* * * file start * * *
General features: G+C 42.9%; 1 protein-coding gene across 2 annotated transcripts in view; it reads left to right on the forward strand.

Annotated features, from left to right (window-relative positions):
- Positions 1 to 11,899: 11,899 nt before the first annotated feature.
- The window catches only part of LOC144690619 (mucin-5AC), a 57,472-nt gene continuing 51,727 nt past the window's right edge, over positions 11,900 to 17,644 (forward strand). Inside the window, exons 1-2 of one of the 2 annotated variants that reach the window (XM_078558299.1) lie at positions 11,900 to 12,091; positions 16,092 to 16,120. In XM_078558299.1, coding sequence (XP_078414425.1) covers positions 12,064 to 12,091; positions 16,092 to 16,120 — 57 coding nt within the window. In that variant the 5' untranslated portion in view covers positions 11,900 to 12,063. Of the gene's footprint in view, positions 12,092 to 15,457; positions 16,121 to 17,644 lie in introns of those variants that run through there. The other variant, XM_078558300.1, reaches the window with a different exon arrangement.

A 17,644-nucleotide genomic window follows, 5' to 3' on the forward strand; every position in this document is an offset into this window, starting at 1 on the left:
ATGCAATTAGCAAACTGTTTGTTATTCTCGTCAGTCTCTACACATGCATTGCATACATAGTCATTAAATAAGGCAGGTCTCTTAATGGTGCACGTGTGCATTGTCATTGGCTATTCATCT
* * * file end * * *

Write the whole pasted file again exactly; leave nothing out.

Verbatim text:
General features: G+C 42.9%; 1 protein-coding gene across 2 annotated transcripts in view; it reads left to right on the forward strand.

Annotated features, from left to right (window-relative positions):
- Positions 1 to 11,899: 11,899 nt before the first annotated feature.
- The window catches only part of LOC144690619 (mucin-5AC), a 57,472-nt gene continuing 51,727 nt past the window's right edge, over positions 11,900 to 17,644 (forward strand). Inside the window, exons 1-2 of one of the 2 annotated variants that reach the window (XM_078558299.1) lie at positions 11,900 to 12,091; positions 16,092 to 16,120. In XM_078558299.1, coding sequence (XP_078414425.1) covers positions 12,064 to 12,091; positions 16,092 to 16,120 — 57 coding nt within the window. In that variant the 5' untranslated portion in view covers positions 11,900 to 12,063. Of the gene's footprint in view, positions 12,092 to 15,457; positions 16,121 to 17,644 lie in introns of those variants that run through there. The other variant, XM_078558300.1, reaches the window with a different exon arrangement.

A 17,644-nucleotide genomic window follows, 5' to 3' on the forward strand; every position in this document is an offset into this window, starting at 1 on the left:
ATGCAATTAGCAAACTGTTTGTTATTCTCGTCAGTCTCTACACATGCATTGCATACATAGTCATTAAATAAGGCAGGTCTCTTAATGGTGCACGTGTGCATTGTCATTGGCTATTCATCT